autumns_mama's picture
autumns_mama

hello i am a mother of a developmentally delayed 3 year old girl.. wondering what you think the outcome is for her or if you have heard of kids coming out of it or is it something they have and have to deal with for life... she didn't sit up alone til 1 didn't crawl til 2 and is just now at three trying to walk... speech isn't where it should be but in her own way she is just so smart.. she was even able to pick up sign launguage...she has therapy thereapy thereapy since she was a year... my biggest question is how did she end up like this... is it something i did or was around... how does this happen.. alot of docs keep asking me if she ever went without oxygen... the only thing i can remember was when she was about 4 days old we put her in the crib and in the middle of the night she had spit up her formula and she choked on it... when we heard her moving around in the crib we instantly ran over to her and she was beat red in the face and sweating.. we called 911 and they got there and got the formula out... could that episode have caused that?? i would really appreciate your input...thanks

2xstepmom's picture
2xstepmom

As the mother of a now 25 y/o daughter who has Nonverbal Learning Disorder and Social Anxiety Disorder, I can relate to your feelings. I too felt a lot of guilt and still sometimes wonder if it was something I did that caused her issues. Many children have some sort of issue. Seldom is it directly the fault of the parent. With the help of a supportive family, most children eventually catch up. My daughter does continue to struggle. She did not have the advantage of early intervention as your daughter has had. At 25, she is like a 16 y/o, socially immature and sometimes easily led. I feel fortunate that she now accepts her issues and takes life slowly. She does not want to have children until she is much older and says possibly never. She relies on her family and close friends to help her when she struggling and takes her meds consistantly. With love and support, your daughter will have the opportunity to have a fulfilling life. Best wishes to you both.

CAPD CODY's picture
CAPD CODY
Hi, I use big words hear and since you mentioned you have trouble reading, you may want to have your parents read this with you. I was diagnosed with CAPD as a kid. It does get easier. First off you are protected by the Americans with disabilities Act. This means your school is responsible for providing reasonable accommodation to you. Enough with the lawyer speak lol. Your parents should be meeting with your teachers to explain your disability to them. Background noise is the worst with CAPD. In my opinion amplification systems arn't great because many distort what is being said. From what I understand about CAPD, your ears hear at normal volume. The link from your ears to brain isn;t the best and will leave out sounds. Simply making everything louder doesn't help. What does help is being closer to the person who is speaking. Sit in the front of your class all the time. If you have assigned seating, make sure your parent speak to your teacher and get you a seat up front.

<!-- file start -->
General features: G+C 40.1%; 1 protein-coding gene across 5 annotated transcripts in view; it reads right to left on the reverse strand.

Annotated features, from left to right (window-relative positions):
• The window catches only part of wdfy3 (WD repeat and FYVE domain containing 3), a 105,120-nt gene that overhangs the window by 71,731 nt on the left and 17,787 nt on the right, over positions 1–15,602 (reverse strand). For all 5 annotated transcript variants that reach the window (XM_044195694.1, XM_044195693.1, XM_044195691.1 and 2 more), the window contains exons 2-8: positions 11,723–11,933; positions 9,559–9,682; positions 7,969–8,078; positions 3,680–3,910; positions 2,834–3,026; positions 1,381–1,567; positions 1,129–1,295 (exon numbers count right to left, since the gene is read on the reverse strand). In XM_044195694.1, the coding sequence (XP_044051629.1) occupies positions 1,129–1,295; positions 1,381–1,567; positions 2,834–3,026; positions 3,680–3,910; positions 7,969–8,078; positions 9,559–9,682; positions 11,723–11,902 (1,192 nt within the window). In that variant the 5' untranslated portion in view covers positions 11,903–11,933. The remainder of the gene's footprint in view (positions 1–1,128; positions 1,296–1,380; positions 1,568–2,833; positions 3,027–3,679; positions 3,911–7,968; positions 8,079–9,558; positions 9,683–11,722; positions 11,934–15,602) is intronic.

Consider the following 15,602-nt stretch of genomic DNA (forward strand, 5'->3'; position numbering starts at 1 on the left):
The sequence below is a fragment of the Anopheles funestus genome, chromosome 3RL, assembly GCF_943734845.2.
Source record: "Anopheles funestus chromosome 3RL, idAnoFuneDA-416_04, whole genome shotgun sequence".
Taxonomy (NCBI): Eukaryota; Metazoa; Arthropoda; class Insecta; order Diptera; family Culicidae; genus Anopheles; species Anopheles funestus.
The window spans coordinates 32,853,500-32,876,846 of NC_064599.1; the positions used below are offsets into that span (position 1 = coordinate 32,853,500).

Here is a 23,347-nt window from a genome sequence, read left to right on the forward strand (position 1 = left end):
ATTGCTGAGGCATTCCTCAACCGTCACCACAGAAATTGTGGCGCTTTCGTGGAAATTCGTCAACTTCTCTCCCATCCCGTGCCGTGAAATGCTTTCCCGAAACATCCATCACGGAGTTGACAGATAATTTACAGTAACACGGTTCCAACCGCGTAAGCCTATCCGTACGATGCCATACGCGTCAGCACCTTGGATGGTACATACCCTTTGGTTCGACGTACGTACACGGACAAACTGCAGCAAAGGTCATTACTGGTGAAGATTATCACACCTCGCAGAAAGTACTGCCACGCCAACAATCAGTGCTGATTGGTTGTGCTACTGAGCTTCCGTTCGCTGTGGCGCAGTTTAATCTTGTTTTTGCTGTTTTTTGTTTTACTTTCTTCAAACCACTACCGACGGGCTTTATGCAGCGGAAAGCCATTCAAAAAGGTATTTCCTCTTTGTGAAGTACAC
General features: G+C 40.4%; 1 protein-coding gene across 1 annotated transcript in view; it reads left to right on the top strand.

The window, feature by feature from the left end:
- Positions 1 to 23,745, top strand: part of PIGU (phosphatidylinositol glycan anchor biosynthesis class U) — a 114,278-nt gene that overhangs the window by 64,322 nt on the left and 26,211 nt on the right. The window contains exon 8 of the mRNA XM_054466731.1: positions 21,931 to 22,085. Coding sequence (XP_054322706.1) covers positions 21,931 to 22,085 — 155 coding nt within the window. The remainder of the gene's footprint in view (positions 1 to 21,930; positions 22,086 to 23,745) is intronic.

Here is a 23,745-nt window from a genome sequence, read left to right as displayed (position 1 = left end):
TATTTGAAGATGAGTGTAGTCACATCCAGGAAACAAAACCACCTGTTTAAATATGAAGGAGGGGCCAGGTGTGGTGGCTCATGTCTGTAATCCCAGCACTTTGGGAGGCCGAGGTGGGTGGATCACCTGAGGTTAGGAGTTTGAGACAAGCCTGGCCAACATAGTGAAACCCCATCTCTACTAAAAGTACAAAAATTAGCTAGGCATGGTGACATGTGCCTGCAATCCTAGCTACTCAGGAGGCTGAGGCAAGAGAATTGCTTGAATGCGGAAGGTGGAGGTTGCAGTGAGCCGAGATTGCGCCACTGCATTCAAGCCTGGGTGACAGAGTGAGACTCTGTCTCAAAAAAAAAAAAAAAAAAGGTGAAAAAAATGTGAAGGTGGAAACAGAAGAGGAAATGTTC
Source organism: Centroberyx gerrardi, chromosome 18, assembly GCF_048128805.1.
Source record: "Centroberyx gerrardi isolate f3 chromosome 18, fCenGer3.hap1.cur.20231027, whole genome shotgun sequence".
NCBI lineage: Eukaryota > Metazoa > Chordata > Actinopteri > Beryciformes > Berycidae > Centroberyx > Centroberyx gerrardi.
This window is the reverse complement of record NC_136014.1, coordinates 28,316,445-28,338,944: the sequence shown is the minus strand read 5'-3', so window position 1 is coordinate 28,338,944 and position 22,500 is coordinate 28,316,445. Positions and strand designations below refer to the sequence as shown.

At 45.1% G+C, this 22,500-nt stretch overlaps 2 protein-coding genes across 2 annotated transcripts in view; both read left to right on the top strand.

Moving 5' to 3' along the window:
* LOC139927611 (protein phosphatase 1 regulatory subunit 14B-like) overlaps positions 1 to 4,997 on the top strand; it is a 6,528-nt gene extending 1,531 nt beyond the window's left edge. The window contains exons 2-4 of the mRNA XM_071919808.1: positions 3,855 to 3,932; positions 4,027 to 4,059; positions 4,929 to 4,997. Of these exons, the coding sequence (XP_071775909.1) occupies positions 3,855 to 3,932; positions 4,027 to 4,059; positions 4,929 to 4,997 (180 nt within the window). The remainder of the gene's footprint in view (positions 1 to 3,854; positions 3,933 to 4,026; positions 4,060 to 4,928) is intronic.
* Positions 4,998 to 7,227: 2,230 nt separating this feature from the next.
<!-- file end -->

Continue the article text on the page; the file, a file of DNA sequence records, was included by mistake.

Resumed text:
CAPD CODY's picture
CAPD CODY
Secondly, you need to train your brain to use the information you hear and fill in the blanks with context. This is hard n a fast paced school environment, but when at home you can try this. Before you say what or ask someone to repeat themselves, think about what they said for 5 or 10 seconds. Depending on the severity of your condition, you may be able to pick up most of it. It may take time to remember what you heard and re run it through your head. Concentration on separating words when you hear them. If you work at it, eventually you will be able to fill in the blanks if the person speaks clearly without to much background noise.
CAPD CODY's picture
CAPD CODY
As for spelling, it doesn't get much better in my opinion. With CAPD we will always have trouble sounding out words so out spelling is based on pure memorization. You hear the words differently every time so its pretty hard. Just try to do the best you can memorizing and always use spellcheck. Luckily we are in an electronic age where almost every thing we write has spell check.As for reading, you need to try and work hard on that. Reading will help you understand where hearing has let you down. That being said, as you get older you will memorize words and not need to sound them out. The sounding out is hard for us with CAPD.
CAPD CODY's picture
CAPD CODY
At school also make sure your teachers write down homework assignments and such. With CAPD it is very difficult for you to remember verbal list. This unfortunelty make school difficult since a lot of it is verbal. As you get to highschool and college, you will want to record lectures so you can review them over and over. School does get easier. You do really need to work on trying to fill in the blanks in you head before asking for a repeat. Don't get discouraged if you cant do it right away, but it really helps long term. Ask family to slow down when speaking to you. When I'm talking to people, I am normally hearing 5 seconds behind what they say. Its very difficult to hear what they are saying now while im still processing what they did say, but with practice it gets a lot easier.